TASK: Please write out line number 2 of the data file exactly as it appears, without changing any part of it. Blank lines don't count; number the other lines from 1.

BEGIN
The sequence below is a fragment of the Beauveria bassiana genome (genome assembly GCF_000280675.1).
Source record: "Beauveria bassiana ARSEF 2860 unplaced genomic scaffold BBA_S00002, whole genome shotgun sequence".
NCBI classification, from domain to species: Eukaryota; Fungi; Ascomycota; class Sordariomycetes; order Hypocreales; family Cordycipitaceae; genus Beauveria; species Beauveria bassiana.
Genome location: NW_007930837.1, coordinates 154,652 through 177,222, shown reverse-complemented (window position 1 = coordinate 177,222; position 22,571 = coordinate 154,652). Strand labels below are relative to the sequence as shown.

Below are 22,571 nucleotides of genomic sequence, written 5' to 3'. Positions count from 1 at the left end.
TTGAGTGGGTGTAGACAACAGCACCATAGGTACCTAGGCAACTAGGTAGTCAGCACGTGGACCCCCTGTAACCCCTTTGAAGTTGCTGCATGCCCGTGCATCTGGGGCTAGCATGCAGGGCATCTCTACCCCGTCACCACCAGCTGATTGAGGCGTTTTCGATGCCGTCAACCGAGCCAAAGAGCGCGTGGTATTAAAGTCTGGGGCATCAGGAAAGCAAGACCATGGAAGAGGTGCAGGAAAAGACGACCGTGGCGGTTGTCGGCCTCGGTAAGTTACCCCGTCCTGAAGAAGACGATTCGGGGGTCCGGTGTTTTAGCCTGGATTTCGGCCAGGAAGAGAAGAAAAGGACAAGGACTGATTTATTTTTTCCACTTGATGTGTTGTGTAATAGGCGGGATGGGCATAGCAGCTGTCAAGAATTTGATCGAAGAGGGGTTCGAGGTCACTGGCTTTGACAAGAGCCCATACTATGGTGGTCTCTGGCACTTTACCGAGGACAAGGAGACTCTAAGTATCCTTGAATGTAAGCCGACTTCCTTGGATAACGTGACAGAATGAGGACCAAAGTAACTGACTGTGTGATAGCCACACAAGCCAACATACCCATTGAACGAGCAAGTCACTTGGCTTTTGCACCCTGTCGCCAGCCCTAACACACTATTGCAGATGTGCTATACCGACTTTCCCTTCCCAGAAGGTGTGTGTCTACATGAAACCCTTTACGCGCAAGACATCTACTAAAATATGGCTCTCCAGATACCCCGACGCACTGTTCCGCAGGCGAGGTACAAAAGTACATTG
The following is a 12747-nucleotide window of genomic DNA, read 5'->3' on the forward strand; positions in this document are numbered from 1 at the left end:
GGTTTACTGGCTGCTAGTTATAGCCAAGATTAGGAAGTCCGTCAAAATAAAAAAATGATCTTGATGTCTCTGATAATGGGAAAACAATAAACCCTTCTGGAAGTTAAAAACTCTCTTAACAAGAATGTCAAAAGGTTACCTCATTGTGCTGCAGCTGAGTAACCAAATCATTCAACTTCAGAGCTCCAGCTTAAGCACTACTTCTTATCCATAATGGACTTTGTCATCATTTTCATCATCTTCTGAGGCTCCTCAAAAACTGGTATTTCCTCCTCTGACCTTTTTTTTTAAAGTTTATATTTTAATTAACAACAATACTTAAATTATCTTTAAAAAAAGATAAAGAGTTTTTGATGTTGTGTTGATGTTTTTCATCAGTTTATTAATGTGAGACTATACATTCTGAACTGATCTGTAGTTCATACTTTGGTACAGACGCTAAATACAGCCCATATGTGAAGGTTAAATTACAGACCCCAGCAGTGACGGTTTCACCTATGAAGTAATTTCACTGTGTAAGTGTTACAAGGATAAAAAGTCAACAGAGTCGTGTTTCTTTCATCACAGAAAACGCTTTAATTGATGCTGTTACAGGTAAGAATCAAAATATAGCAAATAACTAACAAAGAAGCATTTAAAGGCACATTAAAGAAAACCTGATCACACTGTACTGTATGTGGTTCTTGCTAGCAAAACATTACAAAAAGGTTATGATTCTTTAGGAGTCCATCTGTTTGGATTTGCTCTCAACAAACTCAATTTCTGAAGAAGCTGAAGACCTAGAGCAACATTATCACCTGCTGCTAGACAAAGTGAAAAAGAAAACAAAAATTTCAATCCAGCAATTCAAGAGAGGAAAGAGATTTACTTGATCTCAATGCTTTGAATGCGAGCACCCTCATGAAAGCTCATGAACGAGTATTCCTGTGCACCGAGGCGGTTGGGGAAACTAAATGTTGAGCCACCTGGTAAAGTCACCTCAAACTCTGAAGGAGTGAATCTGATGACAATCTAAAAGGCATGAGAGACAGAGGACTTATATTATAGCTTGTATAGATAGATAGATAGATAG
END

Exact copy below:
Source record: "Beauveria bassiana ARSEF 2860 unplaced genomic scaffold BBA_S00002, whole genome shotgun sequence".